Concentration

Indiana, your days here at Chelsea House are very busy – you find lots of activities that interest you. When you first moved into the Kowhai Room, you very much liked to play and interact with the teachers, and whilst you still enjoy this, particularly one-on-one time with a teacher, I have noticed how you now also like to play independently or alongside other children.

You’re happy to choose an activity that interests you and you stay at that activity for a long time, persisting and persevering until you are satisfied you have completed whatever you set out to achieve. You have a great ability to concentrate and focus towards what you are doing and this is a great skill to have.

I have seen you exhibit this focus in many areas of your day Indiana. From completing a puzzle, creating a piece of art work or looking after the ’babies’ in the home corner – you’re always there for a considerable amount of time. One day recently I noticed that you’d been sat at the table for about 10 minutes playing alone with the play dough and match sticks. You were methodically putting every stick (and a few feathers!) into the play dough! I came and sat down next to you and you told me you were making a ’birthday cake’. You sat there for about 15 to 20 minutes in total, happily creating your ’cake’.

The fact that you can concentrate for long periods of time like this tells me that you have a real sense of belonging here at Chelsea House which enables you to feel relaxed, allowing you to concentrate and focus on the tasks you choose.

The ability to concentrate, and not be distracted by others or what is going on around you (which can be quite a challenge in such a busy environment!) is a very important skill to have that will enable you to absorb information and learn Indiana. It will not only serve you well now as you learn and grow at this stage in your life, but also throughout the rest of your life.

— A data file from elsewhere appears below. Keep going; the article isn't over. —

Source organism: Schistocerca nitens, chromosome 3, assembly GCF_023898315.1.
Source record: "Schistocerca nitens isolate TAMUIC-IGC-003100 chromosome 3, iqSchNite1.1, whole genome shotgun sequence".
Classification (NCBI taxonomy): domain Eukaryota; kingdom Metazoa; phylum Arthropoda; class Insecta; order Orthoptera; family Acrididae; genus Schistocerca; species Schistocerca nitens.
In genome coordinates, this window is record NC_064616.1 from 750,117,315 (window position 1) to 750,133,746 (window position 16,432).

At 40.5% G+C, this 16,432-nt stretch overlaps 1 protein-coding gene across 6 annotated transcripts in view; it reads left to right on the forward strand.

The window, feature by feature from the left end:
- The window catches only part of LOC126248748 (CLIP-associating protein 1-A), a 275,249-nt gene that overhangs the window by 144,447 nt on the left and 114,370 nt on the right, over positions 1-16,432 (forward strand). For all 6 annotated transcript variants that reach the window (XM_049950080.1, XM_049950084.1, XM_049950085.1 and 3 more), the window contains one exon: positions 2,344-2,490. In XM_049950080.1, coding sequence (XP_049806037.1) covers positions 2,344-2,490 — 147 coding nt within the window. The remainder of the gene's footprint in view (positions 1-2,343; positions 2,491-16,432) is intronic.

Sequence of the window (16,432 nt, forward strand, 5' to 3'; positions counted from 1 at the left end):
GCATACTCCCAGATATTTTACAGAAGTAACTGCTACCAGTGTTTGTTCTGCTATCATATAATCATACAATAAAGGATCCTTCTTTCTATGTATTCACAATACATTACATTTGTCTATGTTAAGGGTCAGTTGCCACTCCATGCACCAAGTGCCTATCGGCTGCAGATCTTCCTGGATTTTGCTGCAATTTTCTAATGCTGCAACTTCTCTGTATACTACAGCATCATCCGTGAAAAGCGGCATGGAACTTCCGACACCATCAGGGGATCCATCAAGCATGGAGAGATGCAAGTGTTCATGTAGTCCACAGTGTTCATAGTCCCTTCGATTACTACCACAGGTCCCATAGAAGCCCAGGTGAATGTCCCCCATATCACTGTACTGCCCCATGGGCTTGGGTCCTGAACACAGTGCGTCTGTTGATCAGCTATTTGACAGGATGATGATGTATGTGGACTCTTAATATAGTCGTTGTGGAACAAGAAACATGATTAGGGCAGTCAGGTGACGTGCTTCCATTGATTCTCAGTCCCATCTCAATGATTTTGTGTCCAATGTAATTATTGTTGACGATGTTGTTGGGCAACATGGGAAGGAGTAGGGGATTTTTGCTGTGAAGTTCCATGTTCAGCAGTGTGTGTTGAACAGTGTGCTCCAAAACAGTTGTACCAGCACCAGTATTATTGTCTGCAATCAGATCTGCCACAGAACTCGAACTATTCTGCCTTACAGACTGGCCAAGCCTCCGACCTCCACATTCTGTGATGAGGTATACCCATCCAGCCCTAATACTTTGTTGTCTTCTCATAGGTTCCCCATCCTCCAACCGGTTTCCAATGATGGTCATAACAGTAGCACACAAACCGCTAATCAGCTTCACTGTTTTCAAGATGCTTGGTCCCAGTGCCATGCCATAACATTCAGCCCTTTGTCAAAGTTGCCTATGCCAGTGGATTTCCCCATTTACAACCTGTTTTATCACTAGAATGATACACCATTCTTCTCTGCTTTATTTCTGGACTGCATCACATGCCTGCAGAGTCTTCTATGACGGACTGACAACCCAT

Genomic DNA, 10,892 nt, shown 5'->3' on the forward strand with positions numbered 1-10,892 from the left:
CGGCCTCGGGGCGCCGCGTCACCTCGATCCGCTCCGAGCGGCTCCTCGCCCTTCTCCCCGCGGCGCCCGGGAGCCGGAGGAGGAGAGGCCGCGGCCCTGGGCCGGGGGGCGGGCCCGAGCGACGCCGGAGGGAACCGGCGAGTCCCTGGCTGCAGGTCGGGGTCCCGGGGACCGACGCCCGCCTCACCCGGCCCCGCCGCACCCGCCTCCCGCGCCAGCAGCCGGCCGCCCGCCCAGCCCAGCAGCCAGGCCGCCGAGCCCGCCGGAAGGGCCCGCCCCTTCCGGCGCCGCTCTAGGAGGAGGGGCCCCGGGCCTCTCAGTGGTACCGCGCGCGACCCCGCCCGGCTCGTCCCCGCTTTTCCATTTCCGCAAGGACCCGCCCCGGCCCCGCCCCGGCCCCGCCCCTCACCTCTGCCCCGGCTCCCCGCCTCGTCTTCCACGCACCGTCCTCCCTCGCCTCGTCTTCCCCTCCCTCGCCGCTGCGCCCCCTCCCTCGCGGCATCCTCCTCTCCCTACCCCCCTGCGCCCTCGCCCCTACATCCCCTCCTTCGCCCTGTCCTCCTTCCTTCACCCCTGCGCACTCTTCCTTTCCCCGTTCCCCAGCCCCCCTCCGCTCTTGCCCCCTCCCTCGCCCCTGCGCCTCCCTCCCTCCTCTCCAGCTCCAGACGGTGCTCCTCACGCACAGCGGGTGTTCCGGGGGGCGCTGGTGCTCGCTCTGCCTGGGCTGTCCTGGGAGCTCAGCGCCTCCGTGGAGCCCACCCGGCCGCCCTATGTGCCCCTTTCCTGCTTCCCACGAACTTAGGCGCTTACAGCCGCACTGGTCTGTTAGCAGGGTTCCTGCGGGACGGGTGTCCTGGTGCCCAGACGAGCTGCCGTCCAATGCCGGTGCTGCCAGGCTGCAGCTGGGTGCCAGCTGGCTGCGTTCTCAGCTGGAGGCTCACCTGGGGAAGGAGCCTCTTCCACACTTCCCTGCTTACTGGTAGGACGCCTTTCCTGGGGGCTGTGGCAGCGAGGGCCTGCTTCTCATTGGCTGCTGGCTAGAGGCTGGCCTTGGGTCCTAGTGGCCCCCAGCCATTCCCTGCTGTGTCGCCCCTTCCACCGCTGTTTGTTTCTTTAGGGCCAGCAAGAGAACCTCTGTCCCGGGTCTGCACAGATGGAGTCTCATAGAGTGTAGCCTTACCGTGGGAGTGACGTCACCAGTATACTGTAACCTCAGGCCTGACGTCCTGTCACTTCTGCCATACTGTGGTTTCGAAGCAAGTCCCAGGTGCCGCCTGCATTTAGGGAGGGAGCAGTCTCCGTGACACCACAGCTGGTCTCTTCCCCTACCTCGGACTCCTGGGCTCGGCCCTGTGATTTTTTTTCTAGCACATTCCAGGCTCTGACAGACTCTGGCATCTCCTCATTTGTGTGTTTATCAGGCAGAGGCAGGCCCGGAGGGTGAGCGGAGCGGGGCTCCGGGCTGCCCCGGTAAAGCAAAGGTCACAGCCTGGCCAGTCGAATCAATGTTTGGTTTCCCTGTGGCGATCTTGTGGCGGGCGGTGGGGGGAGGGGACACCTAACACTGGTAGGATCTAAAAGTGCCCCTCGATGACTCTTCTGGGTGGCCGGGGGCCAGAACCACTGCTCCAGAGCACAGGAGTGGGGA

I have also noticed that you need support in this area at times as well Indiana. Maybe if you’re tired or a child interrupts your play/ activity you sometimes require support in working through this. You have such a great ability to communicate verbally but in these situations you often need encouragement to use your words to express the emotions you are feeling and what you would like to tell the other child. You have demonstrated empathy and understanding of emotions when other children are upset, for example by telling me that a particular child is sad if you hear them crying, and also through dramatic play. However, when it’s your own emotions that are running high, you still need support to work through this.

After talking with the teachers in the Pohutukawa Room, as a team we devised a strategy that would enable you to start working through these situations with less and less help from us. We decided that we would give you some initital guidance and support and then leave you to work through the emotions that you are experienc-ing. ConcentrationOnce you calmed down, we would then approach you to see if you need any further help. We also use a lot of open-ended questions to encourage you to think about how YOU can solve the problem yourself.

We have been consistent in this approach and you’ve come such a long way since moving into the Kowhai Room—you are needing less help from teachers during these times. You are beginning to work through you’re own problems by yourself and we will continue to

Teacher : Sophie Knight – 5th March 2013

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